AMANDA SEITZ

Associated Press

The Biden administration said Wednesday it will release doses of prescription flu medicine from the Strategic National Stockpile to states as flu-sickened patients continue to flock to hospitals and doctors’ offices around the country.

This year’s flu season has hit hard and early. Some people are even noticing bare shelves at pharmacies and grocery stores when they make a run for over-the-counter medicines as cases have spiked. The Centers for Disease Control and Prevention estimates that the flu has resulted in 150,000 hospitalizations and 9,300 deaths so far this season.

“Jurisdictions will be able to get the support they need to keep Americans healthy as flu cases rise this winter,” Dawn O’Connell, an assistant secretary for preparedness and response at the Health and Human Services Department, which oversees the CDC, said in a statement.

States will be able to request doses of the prescription flu medication Tamiflu kept in the Strategic National Stockpile from HHS. The administration is not releasing how many doses will be made available. Antiviral medications were released from the stockpile more than a decade ago during the H1N1, also known as swine flu, pandemic.

Last week, the federal agency also announced it would allow states to dip into statewide stockpiles for Tamiflu, making millions of treatment courses available. Tamiflu can be prescribed to treat flu in people over the age of 2 weeks old.

This flu season is coming on the heels of a nasty spike of RSV, or respiratory syncytial virus, cases in children and just as COVID-19 cases are climbing — again.

Spot shortages of over-the-counter pain relievers and medicines have been reported at stores around the country, particularly for children. HHS said it is working with states to keep in-demand medicines stocked, and drug makers like Johnson & Johnson report production is running around the clock.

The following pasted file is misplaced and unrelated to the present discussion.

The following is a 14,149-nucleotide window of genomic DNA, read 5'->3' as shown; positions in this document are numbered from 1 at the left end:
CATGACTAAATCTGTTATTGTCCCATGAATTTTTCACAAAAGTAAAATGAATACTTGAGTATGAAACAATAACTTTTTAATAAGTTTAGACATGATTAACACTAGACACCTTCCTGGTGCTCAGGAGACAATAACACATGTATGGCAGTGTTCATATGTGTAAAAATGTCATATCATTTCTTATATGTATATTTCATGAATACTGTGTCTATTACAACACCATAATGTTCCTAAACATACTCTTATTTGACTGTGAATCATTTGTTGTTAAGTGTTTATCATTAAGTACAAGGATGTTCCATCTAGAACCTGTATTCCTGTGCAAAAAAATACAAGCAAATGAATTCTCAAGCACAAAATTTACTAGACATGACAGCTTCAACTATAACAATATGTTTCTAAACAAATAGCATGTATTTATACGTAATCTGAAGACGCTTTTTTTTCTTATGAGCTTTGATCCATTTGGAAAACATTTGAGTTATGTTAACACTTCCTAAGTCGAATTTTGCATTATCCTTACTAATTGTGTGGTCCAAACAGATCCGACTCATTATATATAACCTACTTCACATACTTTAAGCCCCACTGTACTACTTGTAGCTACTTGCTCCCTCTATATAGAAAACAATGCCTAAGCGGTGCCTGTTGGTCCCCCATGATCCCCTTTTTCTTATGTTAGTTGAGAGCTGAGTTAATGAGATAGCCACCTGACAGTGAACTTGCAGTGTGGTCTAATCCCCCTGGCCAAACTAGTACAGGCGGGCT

“There are more sick kids at this time of year than we have seen in the past couple years,” said Dr. Shannon Dillon, a pediatrician at Riley Children’s Health in Indianapolis.

Experts say that’s the main factor behind the shortages, which vary around the country and even within communities.

Drugmaker Johnson & Johnson says it is not experiencing widespread shortages of Children’s Tylenol, but the product may be “less readily available” at some stores. The company said it is running its production lines around the clock.

CVS Health, for example, has placed a two-product limit on all children’s pain relief products bought through its pharmacies or online. Walgreens is limiting customers online to six purchases of children’s over-the-counter fever reducing products.

The Food and Drug Administration has not reported a shortage of Tamiflu. However, the federal agency says the prescription antibiotic amoxicillin is in short supply due to increased demand.

Experts said to check for alternatives in the store if some products aren’t available. Generic versions of brand-name products are “perfectly safe and often a much more affordable option,” Dillon said.

Other stores nearby also may have better options. Doctors also caution that fevers don’t always have to be treated. They are a body’s natural defense against infection, and they make it hard for a virus to replicate.

Dillon noted, for instance, that a fever may not be intrinsically harmful to older children. However, parents should take a newborn under 2 months old to the doctor if the child has a fever of 100.4 degrees or more. And doctors say any child with a fever should be monitored for behavior changes.

Instead of medicine, consider giving the child a bath in lukewarm water. Cold water makes the body shiver, which can actually raise the temperature.

Put fans in the child’s room or set up a cool mist humidifier to help their lungs.

Experts also said two teaspoons of honey can help control coughs in children older than a year. Avoid using honey for young children because it carries a risk of infant botulism.